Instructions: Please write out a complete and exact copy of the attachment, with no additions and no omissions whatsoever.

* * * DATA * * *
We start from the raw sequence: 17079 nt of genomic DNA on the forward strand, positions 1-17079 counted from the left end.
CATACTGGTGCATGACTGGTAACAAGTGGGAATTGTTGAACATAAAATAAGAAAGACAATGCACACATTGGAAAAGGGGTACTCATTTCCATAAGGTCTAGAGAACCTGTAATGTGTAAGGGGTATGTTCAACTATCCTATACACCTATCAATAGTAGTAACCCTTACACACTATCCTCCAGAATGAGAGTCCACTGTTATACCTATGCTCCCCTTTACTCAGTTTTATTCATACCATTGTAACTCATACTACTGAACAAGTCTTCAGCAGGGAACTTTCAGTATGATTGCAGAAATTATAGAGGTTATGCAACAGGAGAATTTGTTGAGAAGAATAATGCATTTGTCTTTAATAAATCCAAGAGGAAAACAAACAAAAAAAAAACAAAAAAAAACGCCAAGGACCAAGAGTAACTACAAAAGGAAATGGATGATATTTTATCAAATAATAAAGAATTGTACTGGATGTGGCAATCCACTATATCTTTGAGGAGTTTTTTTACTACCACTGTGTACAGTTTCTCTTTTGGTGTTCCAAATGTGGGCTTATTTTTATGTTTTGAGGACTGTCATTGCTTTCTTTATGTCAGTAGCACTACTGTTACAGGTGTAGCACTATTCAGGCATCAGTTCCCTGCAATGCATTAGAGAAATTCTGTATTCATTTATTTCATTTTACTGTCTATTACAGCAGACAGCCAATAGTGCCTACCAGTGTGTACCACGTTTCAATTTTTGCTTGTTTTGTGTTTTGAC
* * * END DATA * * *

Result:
We start from the raw sequence: 17079 nt of genomic DNA on the forward strand, positions 1-17079 counted from the left end.
CATACTGGTGCATGACTGGTAACAAGTGGGAATTGTTGAACATAAAATAAGAAAGACAATGCACACATTGGAAAAGGGGTACTCATTTCCATAAGGTCTAGAGAACCTGTAATGTGTAAGGGGTATGTTCAACTATCCTATACACCTATCAATAGTAGTAACCCTTACACACTATCCTCCAGAATGAGAGTCCACTGTTATACCTATGCTCCCCTTTACTCAGTTTTATTCATACCATTGTAACTCATACTACTGAACAAGTCTTCAGCAGGGAACTTTCAGTATGATTGCAGAAATTATAGAGGTTATGCAACAGGAGAATTTGTTGAGAAGAATAATGCATTTGTCTTTAATAAATCCAAGAGGAAAACAAACAAAAAAAAAACAAAAAAAAACGCCAAGGACCAAGAGTAACTACAAAAGGAAATGGATGATATTTTATCAAATAATAAAGAATTGTACTGGATGTGGCAATCCACTATATCTTTGAGGAGTTTTTTTACTACCACTGTGTACAGTTTCTCTTTTGGTGTTCCAAATGTGGGCTTATTTTTATGTTTTGAGGACTGTCATTGCTTTCTTTATGTCAGTAGCACTACTGTTACAGGTGTAGCACTATTCAGGCATCAGTTCCCTGCAATGCATTAGAGAAATTCTGTATTCATTTATTTCATTTTACTGTCTATTACAGCAGACAGCCAATAGTGCCTACCAGTGTGTACCACGTTTCAATTTTTGCTTGTTTTGTGTTTTGAC